Chapter 15: Stationary Waves

Stationary / Standing Waves
When two similar waves travel in opposite directions they can superpose to form stationary wave.  This usually happens when one wave is a reflection of the other. Stationary waves occur by resonance only at the natural frequencies of vibration of a medium.

Formation of stationary wave


At time t =0, the progressive waves travelling to the left and right are in phase. The waves combine constructively, giving amplitude twice that of each wave.

After a time equal to one quarter of a period (t = T/4). Consequently, the two waves are in antiphase. The waves combine destructively, giving zero displacement.

After time equal to one half of a period (t=T/2), the two waves are back in phase again and combine constructively.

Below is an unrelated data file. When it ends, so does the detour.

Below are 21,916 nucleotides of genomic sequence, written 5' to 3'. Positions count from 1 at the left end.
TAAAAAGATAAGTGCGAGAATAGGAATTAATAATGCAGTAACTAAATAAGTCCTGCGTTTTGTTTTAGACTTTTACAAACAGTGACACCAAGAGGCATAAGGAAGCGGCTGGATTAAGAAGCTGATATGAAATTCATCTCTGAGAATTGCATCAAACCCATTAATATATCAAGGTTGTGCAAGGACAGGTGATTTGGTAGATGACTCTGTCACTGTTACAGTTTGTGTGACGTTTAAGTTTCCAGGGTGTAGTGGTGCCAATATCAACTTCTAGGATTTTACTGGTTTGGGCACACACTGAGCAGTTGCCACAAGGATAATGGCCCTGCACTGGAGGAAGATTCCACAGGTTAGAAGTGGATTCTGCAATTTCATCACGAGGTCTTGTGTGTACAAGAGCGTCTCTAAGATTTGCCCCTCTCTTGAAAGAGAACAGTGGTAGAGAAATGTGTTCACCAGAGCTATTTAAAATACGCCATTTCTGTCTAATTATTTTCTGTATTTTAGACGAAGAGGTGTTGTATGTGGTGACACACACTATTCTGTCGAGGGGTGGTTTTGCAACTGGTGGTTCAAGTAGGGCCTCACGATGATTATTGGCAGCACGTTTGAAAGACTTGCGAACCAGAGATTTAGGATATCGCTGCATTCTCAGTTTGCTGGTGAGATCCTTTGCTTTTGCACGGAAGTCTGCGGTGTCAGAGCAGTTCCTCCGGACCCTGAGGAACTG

After a time equal to three quarters of a period (t=3T/4), the waves are in antiphase.

After time equal to one whole period (t=T), the waves combine constructively.

The separation between two adjacent nodes or two adjacent antinodes = λ/2

Separation between adjacent node and antinode = λ/4

Wavelength and speed of sound


As we increase the frequency of the vibration generator we will see standing waves being set up.

The first will occur when the generator is vibrating at the fundamental frequency, f0, of the string.

First Harmonics

It has 2 nodes and 1 antinode.

f = f0            λ= 2L

Second Harmonic

It has 3 nodes and 2 antinodes.

f = 2f0        λ= L

Third Harmonic

It has 4 nodes and 3 antinodes.

f = 3f0      λ = 2/3 L

Fourth Harmonic

It has 5 nodes and 4 antinodes.

f = 4f0     λ = ½ L